Questions After Indonesia Executes Drug Convicts From Australia, Brazil and Nigeria

A banner Soekarno-Hatta Airport in Jakarta. Picture by

A banner at Soekarno-Hatta Airport in Jakarta which warns of death penalty for drug traffickers. Picture from

Despite international appeals and domestic criticism, Indonesia carried out the execution of eight drug convicts last week. But it didn't end the debates about the death penalty law, the ‘war on drugs’, and the possibility that some of the convicts were innocent.

Those executed were four Nigerians, two Australians, one Brazilian, and one Indonesian. A Filipino convict received a last-minute reprieve after the court learned that she could be a victim of human trafficking when her alleged recruiter surrendered in the Philippines.

A day after the execution, reports surfaced that the Indonesian convict who was executed, Zainal Abidin, could be a victim of ‘clerical blunder’ when it was revealed that his clemency appeal file has been misplaced by the Palembang District Court. He was charged for marijuana possession and initially sentenced to 18 years in jail before he was handed out a death sentence due to a misplaced appeal file.

Meanwhile, the public learned that Brazilian Rodrigo Gularte was diagnosed with bipolar disorder and schizophrenia, yet the Indonesian Supreme Court rejected his appeal. He was not aware about his impending death until he was just minutes away from standing up in front of a firing squad. His family is campaigning for his posthumous pardon.

The number of Indonesians who prefer the giving of a life sentence prison term over the death penalty for drug-related crimes has been growing in recent years. However, according to a survey by Indo Barometer Survey Agency, the majority of Indonesians (84.1 percent) approved of the government's decision to carry out the execution of the eight convicts.

Two major Islamic organizations in the country, Nadhlatul Ulama and Muhammadiyah, agree that capital punishment should be applied to drug traffickers. The majority of Indonesians are Sunni Muslims.

Various reactions appeared on Twitter, and some even used the hashtag #BoycottIndonesia to express their displeasure over the executions.

But some urged critics to understand the situation of Indonesia, a country that needs to defeat the operations of global drug cartels.

Matt Hart, the guitarist from the band Arkana, was one of those who visited Indonesia and saw the extent of the drug menace:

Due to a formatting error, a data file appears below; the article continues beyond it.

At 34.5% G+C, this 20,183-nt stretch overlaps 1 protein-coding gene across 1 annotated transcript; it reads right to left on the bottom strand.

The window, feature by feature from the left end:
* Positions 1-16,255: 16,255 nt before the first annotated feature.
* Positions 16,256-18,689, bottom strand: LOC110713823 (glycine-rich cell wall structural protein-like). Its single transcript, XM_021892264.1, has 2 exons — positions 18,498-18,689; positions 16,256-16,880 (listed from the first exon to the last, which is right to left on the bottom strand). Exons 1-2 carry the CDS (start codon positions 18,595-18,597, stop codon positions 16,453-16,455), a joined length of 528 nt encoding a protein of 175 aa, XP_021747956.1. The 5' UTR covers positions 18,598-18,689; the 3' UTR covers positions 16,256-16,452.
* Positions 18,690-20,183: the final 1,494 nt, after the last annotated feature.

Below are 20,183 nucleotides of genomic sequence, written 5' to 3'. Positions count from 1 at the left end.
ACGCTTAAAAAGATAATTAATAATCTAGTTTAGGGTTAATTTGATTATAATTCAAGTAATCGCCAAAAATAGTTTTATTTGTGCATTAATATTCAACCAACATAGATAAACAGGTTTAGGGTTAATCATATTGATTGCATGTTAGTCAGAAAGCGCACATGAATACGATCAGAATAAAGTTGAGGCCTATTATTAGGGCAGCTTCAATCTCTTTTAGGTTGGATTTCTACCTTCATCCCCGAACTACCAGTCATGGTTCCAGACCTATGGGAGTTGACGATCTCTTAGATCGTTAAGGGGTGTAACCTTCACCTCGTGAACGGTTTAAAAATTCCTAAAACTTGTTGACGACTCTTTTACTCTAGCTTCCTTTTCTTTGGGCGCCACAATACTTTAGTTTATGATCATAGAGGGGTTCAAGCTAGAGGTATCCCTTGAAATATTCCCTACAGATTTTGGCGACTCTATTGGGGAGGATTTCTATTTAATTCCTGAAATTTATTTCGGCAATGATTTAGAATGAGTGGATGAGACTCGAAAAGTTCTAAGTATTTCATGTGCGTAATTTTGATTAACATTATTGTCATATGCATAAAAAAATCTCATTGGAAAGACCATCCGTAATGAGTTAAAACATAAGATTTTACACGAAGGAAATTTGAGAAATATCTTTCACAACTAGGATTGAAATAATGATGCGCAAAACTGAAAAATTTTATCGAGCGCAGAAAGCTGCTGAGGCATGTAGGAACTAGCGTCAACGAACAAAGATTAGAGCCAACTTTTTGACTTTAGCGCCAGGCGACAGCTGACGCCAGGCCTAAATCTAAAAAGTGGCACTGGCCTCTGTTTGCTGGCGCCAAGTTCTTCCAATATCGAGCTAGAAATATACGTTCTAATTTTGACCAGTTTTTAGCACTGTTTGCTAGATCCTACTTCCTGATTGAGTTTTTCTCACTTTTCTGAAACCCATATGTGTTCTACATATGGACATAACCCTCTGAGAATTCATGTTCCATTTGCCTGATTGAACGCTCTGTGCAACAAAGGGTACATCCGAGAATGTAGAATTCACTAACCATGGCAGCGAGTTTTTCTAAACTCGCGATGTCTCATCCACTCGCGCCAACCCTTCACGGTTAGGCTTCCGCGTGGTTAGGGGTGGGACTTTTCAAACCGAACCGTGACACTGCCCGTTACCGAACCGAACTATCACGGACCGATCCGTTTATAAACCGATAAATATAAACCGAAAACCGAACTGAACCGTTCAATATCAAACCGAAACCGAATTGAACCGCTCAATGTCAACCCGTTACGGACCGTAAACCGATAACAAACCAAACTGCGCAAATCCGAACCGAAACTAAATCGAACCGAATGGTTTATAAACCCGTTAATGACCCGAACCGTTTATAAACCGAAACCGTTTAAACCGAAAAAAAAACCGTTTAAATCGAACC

The reason Indonesia evoke the death sentence penalty for drug smuggling is due to the sheer extent of a rapidly growing problem that is already out of hand.

Instead of neighboring countries attacking and placing judgment upon Indonesia for their stance and policies surrounding the enforcement of drugs they should be offering their council, assistance and support to tackle the real problem head on.

Gustika Jusuf Hatta, a grandchild of Mohamad Hatta, one of Indonesia's founding fathers, had mixed feelings about the execution:

As an Indonesian, I am deeply ashamed that such a primitive and barbaric practice still exists within our law. However, I feel extremely proud of the fact that we managed to exercise our sovereign right without conforming to foreign pressure.

There were also Indonesian Facebook users like Andreas Arianto Yanuar who think that the death penalty law is not an effective solution to the drug problem:

Tadi ada sedikit pembicaraan dgn tmn2 soal putusan hukuman mati utk pelanggaran hukum yg berkaitan dgn pengedaran narkoba. Semoga pemikiran berikut bisa berguna buat tmn2 juga.

Memberantas pengedaran narkoba dgn memberantas nyawa pengedarnya gak akan banyak membantu dlm menyelesaikan masalahnya. Namanya jg pengedar, distributor, di rantai industri letaknya hanya di tengah2, di antara produsen dan konsumen. Distributor gak bisa hidup klo gak ada produsen dan konsumennya. Jd utk mengatasi narkoba, kita mesti ngulik dulu gmn industrinya berputar. Dan krn minat org gak pernah hilang thd zat adiktif apapun (tmsk rokok dan alkohol), maka yg lbh efektif dan efisien dilakukan adalah meregulasi, membatasi dan memonitor peredaran dan penggunaannya dlm masyarakat supaya gak memakan korban jiwa. Kalo hanya mengkriminalisasi, masalahnya ga akan selesai sampe kapan pun, gue yakin bgt krn itu yg terus terjadi sampe sekarang

Trying to eliminate drugs by eliminating the traffickers won't solve the root problem. Traffickers, distributors are middlemen of an industry, their place is between the producers and consumers. Distributor's lifeline won't last without producer and consumer. To limit drugs, we need to understand how the industry (works). People can hardly cut their addiction to substances (including cigarettes and alcohol), this means that it makes more sense to regulate, limit, and monitor the distribution and usage (of drugs) in society; hence they can't claim more lives. By simply criminalizing it won't end the problem.

Some Indonesian legislators are currently discussing the proposal to downgrade the death penalty for drug crimes from being a primary punishment into an alternative punishment. This means that under certain circumstances, death-row inmates can receive a life sentence or reduced sentence.

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